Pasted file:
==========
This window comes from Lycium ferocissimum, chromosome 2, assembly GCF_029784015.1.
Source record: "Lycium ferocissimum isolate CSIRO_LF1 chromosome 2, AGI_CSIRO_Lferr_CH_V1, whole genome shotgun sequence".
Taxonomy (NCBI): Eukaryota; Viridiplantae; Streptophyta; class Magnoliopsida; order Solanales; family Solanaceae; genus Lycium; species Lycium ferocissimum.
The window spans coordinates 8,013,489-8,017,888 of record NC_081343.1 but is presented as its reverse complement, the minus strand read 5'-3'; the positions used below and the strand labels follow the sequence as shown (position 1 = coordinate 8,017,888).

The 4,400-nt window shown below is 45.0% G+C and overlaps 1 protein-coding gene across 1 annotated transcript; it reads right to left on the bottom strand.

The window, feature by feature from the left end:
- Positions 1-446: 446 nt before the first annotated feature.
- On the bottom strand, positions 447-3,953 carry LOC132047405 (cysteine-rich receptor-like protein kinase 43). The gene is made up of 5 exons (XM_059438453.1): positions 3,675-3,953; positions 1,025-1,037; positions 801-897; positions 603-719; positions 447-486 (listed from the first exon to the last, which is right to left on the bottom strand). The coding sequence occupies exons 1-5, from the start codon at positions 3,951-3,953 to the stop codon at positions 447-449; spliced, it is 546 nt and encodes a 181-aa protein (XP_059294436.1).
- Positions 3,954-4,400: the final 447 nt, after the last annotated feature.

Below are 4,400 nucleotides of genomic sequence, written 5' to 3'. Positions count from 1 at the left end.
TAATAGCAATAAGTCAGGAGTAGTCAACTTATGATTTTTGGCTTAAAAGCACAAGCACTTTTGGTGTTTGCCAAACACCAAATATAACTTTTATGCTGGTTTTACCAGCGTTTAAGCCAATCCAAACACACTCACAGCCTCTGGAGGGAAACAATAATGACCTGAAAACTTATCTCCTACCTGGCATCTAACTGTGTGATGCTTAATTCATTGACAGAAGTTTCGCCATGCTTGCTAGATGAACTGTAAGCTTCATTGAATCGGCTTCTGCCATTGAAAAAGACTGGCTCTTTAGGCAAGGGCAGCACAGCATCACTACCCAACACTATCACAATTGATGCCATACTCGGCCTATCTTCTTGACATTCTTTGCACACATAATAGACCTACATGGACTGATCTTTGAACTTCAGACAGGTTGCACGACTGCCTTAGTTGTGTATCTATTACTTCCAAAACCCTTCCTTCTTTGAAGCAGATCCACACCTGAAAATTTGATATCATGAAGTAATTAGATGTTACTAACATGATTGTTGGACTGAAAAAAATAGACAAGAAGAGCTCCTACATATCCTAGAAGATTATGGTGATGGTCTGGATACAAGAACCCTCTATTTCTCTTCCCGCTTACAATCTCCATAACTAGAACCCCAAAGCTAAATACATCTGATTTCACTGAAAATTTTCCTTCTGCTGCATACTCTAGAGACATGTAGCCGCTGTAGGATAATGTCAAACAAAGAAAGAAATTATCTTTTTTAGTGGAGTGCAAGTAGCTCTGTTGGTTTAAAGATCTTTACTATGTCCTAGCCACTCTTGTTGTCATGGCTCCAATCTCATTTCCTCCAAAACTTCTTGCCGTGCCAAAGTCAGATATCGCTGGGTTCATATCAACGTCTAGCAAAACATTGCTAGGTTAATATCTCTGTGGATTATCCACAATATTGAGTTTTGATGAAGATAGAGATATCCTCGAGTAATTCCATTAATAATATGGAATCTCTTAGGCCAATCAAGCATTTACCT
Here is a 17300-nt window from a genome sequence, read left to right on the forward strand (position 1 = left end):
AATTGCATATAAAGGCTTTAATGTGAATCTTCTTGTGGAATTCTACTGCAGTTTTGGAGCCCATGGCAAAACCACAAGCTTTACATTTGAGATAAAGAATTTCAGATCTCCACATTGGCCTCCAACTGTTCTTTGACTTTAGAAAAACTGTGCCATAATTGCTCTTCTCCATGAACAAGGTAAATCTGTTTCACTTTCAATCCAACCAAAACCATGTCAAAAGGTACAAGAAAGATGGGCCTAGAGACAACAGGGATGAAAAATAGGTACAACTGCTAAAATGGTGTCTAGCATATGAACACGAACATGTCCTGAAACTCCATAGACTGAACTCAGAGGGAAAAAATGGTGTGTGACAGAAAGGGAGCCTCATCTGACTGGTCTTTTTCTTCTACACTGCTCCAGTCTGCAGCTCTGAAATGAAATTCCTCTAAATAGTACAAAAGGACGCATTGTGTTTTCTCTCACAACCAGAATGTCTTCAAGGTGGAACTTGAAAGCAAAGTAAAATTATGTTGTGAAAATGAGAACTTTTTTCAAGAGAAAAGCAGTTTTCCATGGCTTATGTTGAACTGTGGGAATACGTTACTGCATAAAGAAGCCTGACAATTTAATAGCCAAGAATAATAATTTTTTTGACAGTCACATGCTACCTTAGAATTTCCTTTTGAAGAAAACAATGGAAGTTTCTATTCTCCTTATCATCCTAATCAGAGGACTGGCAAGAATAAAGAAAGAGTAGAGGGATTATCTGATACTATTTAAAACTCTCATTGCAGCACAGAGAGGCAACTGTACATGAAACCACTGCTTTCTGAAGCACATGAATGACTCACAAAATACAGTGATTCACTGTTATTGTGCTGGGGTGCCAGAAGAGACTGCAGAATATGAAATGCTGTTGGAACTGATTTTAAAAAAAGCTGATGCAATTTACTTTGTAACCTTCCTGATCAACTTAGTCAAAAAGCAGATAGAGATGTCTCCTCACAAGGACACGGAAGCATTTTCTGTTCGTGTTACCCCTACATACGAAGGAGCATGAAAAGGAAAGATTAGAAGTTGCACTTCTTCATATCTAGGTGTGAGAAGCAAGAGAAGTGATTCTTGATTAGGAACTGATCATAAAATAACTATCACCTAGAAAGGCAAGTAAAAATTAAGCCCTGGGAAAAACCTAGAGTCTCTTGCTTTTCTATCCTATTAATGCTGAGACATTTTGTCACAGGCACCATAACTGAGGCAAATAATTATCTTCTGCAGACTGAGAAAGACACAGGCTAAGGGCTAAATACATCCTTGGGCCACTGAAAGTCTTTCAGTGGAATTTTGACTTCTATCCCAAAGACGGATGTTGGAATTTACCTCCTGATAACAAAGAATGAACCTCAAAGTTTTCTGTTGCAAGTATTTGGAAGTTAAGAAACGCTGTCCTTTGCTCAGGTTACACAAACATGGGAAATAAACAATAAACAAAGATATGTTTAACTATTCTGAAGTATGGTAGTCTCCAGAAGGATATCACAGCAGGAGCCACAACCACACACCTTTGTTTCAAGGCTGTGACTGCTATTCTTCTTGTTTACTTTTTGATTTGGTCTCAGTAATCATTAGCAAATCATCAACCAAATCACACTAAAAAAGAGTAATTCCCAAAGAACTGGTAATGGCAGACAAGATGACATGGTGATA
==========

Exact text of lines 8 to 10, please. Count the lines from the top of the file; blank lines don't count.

- On the bottom strand, positions 447-3,953 carry LOC132047405 (cysteine-rich receptor-like protein kinase 43). The gene is made up of 5 exons (XM_059438453.1): positions 3,675-3,953; positions 1,025-1,037; positions 801-897; positions 603-719; positions 447-486 (listed from the first exon to the last, which is right to left on the bottom strand). The coding sequence occupies exons 1-5, from the start codon at positions 3,951-3,953 to the stop codon at positions 447-449; spliced, it is 546 nt and encodes a 181-aa protein (XP_059294436.1).
- Positions 3,954-4,400: the final 447 nt, after the last annotated feature.

Below are 4,400 nucleotides of genomic sequence, written 5' to 3'. Positions count from 1 at the left end.